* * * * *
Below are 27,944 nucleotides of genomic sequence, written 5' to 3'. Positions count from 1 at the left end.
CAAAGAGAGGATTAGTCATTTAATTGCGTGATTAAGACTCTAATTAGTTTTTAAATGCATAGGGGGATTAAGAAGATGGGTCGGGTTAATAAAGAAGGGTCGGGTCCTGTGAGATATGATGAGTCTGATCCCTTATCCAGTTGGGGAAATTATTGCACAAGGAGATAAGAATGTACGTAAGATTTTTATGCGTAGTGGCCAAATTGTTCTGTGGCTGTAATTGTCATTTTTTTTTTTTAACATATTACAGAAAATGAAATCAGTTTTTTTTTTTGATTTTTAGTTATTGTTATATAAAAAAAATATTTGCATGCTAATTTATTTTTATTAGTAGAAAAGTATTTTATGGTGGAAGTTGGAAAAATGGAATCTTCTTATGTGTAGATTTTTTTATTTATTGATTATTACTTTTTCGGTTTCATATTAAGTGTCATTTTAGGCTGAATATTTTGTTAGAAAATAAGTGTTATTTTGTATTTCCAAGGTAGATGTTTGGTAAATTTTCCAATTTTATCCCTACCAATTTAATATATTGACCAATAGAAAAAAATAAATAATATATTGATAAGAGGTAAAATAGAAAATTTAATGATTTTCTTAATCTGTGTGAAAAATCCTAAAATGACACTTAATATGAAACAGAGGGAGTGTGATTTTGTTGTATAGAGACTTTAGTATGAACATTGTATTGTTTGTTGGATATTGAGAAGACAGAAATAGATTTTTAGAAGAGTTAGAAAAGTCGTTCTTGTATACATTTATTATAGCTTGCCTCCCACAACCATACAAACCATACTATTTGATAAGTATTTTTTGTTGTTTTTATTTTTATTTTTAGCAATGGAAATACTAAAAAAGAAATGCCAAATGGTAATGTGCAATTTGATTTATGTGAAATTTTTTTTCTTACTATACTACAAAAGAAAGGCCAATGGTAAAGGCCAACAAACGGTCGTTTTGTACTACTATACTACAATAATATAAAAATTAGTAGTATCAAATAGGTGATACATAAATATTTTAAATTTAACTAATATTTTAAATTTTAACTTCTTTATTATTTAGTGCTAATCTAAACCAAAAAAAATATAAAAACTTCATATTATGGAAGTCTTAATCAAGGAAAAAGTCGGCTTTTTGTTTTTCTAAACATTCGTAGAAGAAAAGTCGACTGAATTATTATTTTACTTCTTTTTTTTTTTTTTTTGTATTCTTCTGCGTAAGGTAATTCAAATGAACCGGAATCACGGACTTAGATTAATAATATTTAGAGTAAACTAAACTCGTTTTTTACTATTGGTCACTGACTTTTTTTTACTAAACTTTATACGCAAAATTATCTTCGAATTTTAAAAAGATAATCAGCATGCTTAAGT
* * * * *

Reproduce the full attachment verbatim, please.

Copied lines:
Below are 27,944 nucleotides of genomic sequence, written 5' to 3'. Positions count from 1 at the left end.
CAAAGAGAGGATTAGTCATTTAATTGCGTGATTAAGACTCTAATTAGTTTTTAAATGCATAGGGGGATTAAGAAGATGGGTCGGGTTAATAAAGAAGGGTCGGGTCCTGTGAGATATGATGAGTCTGATCCCTTATCCAGTTGGGGAAATTATTGCACAAGGAGATAAGAATGTACGTAAGATTTTTATGCGTAGTGGCCAAATTGTTCTGTGGCTGTAATTGTCATTTTTTTTTTTTAACATATTACAGAAAATGAAATCAGTTTTTTTTTTTGATTTTTAGTTATTGTTATATAAAAAAAATATTTGCATGCTAATTTATTTTTATTAGTAGAAAAGTATTTTATGGTGGAAGTTGGAAAAATGGAATCTTCTTATGTGTAGATTTTTTTATTTATTGATTATTACTTTTTCGGTTTCATATTAAGTGTCATTTTAGGCTGAATATTTTGTTAGAAAATAAGTGTTATTTTGTATTTCCAAGGTAGATGTTTGGTAAATTTTCCAATTTTATCCCTACCAATTTAATATATTGACCAATAGAAAAAAATAAATAATATATTGATAAGAGGTAAAATAGAAAATTTAATGATTTTCTTAATCTGTGTGAAAAATCCTAAAATGACACTTAATATGAAACAGAGGGAGTGTGATTTTGTTGTATAGAGACTTTAGTATGAACATTGTATTGTTTGTTGGATATTGAGAAGACAGAAATAGATTTTTAGAAGAGTTAGAAAAGTCGTTCTTGTATACATTTATTATAGCTTGCCTCCCACAACCATACAAACCATACTATTTGATAAGTATTTTTTGTTGTTTTTATTTTTATTTTTAGCAATGGAAATACTAAAAAAGAAATGCCAAATGGTAATGTGCAATTTGATTTATGTGAAATTTTTTTTCTTACTATACTACAAAAGAAAGGCCAATGGTAAAGGCCAACAAACGGTCGTTTTGTACTACTATACTACAATAATATAAAAATTAGTAGTATCAAATAGGTGATACATAAATATTTTAAATTTAACTAATATTTTAAATTTTAACTTCTTTATTATTTAGTGCTAATCTAAACCAAAAAAAATATAAAAACTTCATATTATGGAAGTCTTAATCAAGGAAAAAGTCGGCTTTTTGTTTTTCTAAACATTCGTAGAAGAAAAGTCGACTGAATTATTATTTTACTTCTTTTTTTTTTTTTTTTGTATTCTTCTGCGTAAGGTAATTCAAATGAACCGGAATCACGGACTTAGATTAATAATATTTAGAGTAAACTAAACTCGTTTTTTACTATTGGTCACTGACTTTTTTTTACTAAACTTTATACGCAAAATTATCTTCGAATTTTAAAAAGATAATCAGCATGCTTAAGT